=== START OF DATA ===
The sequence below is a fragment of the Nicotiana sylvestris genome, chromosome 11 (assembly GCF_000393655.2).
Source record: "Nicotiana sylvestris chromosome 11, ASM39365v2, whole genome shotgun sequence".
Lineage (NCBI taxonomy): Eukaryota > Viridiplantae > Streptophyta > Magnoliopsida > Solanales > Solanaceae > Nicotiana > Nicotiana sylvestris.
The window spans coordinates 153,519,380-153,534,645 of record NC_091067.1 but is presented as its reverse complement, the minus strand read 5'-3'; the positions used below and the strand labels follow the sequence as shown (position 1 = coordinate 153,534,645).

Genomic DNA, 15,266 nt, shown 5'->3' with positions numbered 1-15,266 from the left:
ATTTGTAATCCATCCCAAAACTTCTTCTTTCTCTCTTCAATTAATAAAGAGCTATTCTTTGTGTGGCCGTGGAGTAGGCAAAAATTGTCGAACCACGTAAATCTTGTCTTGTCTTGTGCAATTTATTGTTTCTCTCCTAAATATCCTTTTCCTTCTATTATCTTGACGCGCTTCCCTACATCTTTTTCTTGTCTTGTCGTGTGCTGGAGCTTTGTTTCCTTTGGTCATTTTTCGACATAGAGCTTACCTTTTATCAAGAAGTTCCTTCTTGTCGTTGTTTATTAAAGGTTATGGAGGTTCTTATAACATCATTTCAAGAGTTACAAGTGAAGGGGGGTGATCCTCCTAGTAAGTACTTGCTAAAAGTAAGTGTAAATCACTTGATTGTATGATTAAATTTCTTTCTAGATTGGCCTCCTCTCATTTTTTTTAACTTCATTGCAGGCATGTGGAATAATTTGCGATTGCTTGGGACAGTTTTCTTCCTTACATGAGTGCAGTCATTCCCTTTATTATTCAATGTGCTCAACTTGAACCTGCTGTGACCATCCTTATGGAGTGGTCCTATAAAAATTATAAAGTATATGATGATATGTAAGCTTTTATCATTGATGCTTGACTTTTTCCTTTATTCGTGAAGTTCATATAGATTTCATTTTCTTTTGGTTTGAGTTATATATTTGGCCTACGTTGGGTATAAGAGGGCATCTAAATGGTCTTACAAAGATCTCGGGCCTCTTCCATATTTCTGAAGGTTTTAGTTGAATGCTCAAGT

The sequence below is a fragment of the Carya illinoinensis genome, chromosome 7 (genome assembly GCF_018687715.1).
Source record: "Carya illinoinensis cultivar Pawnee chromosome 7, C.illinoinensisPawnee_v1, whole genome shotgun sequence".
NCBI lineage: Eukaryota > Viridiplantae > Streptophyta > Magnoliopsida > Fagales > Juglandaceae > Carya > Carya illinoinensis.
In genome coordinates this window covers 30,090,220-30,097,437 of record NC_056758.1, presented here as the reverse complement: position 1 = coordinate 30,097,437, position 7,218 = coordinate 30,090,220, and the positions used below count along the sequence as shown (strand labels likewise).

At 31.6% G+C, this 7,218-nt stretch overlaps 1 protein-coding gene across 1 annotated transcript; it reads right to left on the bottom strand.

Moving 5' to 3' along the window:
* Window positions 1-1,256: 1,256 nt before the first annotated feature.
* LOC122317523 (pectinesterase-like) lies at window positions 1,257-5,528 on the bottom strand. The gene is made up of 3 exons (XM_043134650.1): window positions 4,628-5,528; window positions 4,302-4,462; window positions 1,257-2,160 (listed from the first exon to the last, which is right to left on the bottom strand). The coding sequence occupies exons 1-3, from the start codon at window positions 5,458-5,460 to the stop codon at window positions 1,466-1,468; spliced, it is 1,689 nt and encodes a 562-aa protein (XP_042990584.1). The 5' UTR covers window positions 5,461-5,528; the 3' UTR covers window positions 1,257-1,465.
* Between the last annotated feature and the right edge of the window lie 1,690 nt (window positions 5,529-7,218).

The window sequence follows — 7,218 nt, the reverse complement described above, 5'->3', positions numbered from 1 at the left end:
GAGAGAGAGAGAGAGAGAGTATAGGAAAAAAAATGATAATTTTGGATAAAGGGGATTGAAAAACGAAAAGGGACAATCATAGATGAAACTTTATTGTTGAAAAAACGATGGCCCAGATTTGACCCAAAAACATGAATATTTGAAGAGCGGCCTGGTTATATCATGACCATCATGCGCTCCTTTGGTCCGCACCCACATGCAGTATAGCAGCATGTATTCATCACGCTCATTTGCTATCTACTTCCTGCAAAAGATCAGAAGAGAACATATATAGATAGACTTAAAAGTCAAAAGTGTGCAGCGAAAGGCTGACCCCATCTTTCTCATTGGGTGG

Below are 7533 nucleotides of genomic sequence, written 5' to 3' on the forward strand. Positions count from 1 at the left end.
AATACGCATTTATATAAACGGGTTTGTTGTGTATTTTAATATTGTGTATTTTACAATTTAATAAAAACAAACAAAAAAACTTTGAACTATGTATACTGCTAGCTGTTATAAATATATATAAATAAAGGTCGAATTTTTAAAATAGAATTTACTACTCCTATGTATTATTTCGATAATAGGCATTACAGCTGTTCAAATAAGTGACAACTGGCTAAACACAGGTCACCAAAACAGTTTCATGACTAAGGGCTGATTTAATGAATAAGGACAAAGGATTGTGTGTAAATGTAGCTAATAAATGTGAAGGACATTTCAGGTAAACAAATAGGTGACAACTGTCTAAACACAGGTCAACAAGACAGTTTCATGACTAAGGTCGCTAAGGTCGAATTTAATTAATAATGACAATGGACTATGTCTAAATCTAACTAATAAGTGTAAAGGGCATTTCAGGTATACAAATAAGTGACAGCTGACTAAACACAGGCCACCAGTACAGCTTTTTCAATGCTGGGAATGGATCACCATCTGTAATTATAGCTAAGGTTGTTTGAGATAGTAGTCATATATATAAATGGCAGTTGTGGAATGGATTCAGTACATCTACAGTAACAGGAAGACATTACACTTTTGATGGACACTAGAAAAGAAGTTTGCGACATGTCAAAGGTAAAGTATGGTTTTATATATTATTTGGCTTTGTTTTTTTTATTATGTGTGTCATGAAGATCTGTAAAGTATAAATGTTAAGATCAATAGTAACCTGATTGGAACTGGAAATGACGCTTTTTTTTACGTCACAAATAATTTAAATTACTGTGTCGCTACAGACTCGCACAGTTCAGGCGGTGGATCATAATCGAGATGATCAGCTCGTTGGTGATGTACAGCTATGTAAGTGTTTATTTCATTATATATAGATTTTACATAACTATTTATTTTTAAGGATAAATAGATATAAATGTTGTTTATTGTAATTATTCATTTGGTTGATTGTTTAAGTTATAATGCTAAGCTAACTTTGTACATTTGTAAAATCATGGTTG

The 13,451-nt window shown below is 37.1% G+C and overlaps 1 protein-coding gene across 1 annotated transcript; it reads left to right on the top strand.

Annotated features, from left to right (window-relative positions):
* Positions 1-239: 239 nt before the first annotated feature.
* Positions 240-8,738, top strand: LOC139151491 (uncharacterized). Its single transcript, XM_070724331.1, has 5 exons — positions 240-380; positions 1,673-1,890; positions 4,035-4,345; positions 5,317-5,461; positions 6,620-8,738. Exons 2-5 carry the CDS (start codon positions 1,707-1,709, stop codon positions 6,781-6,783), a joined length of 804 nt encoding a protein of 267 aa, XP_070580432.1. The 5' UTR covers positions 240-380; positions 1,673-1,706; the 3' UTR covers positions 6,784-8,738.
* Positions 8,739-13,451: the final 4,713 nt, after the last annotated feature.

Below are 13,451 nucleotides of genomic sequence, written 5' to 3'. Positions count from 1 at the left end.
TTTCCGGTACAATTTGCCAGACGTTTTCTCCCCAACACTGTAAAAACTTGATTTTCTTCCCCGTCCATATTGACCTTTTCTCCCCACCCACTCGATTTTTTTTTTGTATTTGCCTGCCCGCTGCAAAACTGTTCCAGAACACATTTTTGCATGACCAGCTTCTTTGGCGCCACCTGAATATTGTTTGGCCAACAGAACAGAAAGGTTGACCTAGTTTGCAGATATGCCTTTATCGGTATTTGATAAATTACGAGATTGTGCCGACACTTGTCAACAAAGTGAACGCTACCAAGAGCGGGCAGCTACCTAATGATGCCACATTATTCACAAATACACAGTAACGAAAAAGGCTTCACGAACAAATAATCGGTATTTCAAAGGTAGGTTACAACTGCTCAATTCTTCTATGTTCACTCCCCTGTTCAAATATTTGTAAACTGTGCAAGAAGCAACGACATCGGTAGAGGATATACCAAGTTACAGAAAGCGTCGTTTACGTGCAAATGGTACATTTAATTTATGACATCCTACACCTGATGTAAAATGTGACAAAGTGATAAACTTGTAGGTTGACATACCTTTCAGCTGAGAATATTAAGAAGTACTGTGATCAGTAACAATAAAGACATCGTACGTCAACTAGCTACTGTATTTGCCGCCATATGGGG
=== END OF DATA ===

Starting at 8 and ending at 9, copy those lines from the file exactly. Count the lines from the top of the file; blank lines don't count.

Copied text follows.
Source record: "Carya illinoinensis cultivar Pawnee chromosome 7, C.illinoinensisPawnee_v1, whole genome shotgun sequence".
NCBI lineage: Eukaryota > Viridiplantae > Streptophyta > Magnoliopsida > Fagales > Juglandaceae > Carya > Carya illinoinensis.